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Old 02-13-2013, 09:45 PM
KenTyburski's Avatar
KenTyburski KenTyburski is offline
Eagle Member
 
Join Date: Apr 2010
Location: Chatham, VA
Years Playing: 5.1
Courses Played: 84
Throwing Style: RHBH
Posts: 926
For me, it's often about "feel" because I generally know my discs well. In general, I feel confident throwing discs like a Firebird, Hornet, xXx, Trident, and Zone whether there is wind or not, and regardless of wind strength or direction. I've learned to adjust the trajectory to compensate for the prevailing wind. But in other cases, it's not so simple!

For example, this past weekend, I was playing in a tournament where 4-6 holes were strongly affected by wind coming off of lakes or ponds; I hadn't played the course before. I was warming up for the second round with someone I knew. Hole #10 is an open hole with a water carry of about 225' to the front edge; the hole plays 285' total. He said, "Just wait until that headwind comes off the lake here this afternoon." I said, "I'm going to throw Buzzz, probably." He thought I was crazy, because in his experience, he was sure I would flip my Z Glo Buzzz into the lake, and he suggested that I might even go more overstable, to a Hornet or maybe even a Firebird. But I know the flight of that Buzzz so well, I released with a little hyzer, popped it out there, and that disc went dead straight and resulted in a CTP about 2 feet away from the pin. I *knew* I was going to nail that shot with that Buzzz, even if would be a terrible disc choice for someone else.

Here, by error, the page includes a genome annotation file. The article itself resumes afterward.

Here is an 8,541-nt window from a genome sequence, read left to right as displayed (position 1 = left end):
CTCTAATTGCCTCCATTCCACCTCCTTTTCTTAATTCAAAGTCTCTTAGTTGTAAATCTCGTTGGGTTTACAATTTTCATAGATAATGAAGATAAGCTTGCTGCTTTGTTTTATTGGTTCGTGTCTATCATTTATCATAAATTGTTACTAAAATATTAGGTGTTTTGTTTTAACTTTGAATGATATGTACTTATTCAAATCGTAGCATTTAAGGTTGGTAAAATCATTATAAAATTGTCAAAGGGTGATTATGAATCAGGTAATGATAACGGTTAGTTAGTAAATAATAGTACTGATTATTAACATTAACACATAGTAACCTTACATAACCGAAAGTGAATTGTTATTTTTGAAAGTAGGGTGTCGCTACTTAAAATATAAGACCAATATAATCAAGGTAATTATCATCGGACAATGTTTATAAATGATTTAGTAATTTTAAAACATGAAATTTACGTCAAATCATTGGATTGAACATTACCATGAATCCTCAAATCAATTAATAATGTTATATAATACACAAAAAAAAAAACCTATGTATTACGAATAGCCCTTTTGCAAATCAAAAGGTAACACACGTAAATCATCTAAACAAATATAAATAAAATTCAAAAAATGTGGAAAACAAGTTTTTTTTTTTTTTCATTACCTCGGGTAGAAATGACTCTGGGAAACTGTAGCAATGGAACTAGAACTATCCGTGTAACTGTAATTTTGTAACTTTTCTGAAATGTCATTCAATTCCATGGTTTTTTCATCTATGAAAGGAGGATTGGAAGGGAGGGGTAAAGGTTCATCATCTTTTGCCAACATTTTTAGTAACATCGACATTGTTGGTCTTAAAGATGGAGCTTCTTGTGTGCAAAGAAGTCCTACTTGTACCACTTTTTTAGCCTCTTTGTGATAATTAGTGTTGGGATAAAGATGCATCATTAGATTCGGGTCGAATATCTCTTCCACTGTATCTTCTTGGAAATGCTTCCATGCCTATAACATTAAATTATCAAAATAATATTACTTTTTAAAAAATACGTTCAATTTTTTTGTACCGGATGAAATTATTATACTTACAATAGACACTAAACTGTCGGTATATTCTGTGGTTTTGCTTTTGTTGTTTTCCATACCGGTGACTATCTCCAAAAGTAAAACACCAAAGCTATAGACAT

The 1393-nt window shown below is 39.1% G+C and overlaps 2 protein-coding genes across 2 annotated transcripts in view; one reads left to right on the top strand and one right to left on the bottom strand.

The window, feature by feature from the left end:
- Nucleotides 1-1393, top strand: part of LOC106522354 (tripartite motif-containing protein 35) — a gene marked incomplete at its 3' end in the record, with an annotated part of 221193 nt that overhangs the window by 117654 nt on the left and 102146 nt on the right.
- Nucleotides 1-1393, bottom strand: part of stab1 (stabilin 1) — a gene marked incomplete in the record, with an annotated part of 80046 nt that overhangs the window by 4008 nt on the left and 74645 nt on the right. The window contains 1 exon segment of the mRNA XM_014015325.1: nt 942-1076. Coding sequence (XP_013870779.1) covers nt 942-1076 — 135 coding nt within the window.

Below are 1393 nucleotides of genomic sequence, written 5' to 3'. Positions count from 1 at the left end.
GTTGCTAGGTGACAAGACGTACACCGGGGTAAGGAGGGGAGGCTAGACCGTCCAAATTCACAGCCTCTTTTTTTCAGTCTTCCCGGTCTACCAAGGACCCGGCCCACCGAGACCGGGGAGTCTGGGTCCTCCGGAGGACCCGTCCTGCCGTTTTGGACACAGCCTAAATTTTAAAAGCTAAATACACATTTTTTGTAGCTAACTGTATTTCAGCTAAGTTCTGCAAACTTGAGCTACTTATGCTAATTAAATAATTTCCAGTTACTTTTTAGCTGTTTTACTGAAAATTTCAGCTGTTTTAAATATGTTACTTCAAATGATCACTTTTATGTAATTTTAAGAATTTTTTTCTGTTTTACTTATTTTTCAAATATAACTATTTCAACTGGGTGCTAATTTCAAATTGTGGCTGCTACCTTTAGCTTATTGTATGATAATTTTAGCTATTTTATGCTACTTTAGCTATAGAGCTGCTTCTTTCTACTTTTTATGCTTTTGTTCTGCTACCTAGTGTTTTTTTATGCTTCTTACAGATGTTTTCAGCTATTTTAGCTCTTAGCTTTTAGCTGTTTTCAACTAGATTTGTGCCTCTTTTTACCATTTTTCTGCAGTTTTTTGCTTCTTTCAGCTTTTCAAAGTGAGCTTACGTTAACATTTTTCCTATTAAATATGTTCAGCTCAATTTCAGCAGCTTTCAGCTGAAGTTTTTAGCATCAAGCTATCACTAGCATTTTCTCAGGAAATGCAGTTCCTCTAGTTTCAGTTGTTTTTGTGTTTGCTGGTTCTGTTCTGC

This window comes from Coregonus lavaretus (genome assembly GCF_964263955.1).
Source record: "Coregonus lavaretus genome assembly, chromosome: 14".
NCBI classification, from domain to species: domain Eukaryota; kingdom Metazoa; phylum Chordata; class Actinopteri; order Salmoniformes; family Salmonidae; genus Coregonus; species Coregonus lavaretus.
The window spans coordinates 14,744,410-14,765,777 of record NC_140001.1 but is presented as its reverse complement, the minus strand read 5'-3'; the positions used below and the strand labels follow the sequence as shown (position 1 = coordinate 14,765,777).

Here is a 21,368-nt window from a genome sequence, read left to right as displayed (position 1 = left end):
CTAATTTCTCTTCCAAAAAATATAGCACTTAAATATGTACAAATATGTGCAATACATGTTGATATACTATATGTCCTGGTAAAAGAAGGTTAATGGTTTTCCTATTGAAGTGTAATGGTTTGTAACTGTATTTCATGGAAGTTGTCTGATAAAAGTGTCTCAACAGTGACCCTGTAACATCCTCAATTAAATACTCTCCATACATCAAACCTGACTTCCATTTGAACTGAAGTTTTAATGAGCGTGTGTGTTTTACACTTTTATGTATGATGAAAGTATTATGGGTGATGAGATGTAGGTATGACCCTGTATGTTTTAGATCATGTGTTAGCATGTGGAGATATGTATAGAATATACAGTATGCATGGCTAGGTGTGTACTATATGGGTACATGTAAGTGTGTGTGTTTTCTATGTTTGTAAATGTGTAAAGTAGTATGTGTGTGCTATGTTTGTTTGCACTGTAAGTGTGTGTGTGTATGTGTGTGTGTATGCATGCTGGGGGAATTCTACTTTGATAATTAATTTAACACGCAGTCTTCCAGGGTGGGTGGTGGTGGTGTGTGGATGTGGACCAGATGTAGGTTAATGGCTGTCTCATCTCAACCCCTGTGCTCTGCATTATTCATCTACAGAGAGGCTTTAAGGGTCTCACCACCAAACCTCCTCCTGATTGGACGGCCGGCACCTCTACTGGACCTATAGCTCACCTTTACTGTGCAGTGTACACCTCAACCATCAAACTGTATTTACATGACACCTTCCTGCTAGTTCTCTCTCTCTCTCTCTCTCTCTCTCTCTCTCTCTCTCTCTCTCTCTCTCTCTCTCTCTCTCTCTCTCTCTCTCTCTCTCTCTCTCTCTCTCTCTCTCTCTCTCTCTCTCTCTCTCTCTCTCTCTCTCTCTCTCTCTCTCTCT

On the next hole, with a slight right to left headwind but at a longer distance, I decided on a Firebird for a 300' spike hyzer. I just released it out wider than usual, knowing that the crosswind would catch under the flight plate and push the disc left harder on the fade. Ended up about 20-25 feet short, but with a putt. I probably could have thrown the Buzzz again. Or a Hornet, or even a Teebird. But I just FELT that the Firebird was the right disc.

Much of it is knowing your discs. Like another poster said - go outside and throw in the wind. Or the rain. Or the cold. Practice with a variety of discs on flat, hyzer, and anhyzer releases (even thumber or tomahawks if that interests you) in all types of conditions - calm, windy, wet, dry, snow, hot, humid, cold - until you've essentially thrown almost every shot possible in almost every possible condition. Then you'll know what you CAN and probably SHOULD do when you encounter a similar situation in a round.

Last edited by KenTyburski; 02-13-2013 at 09:49 PM.
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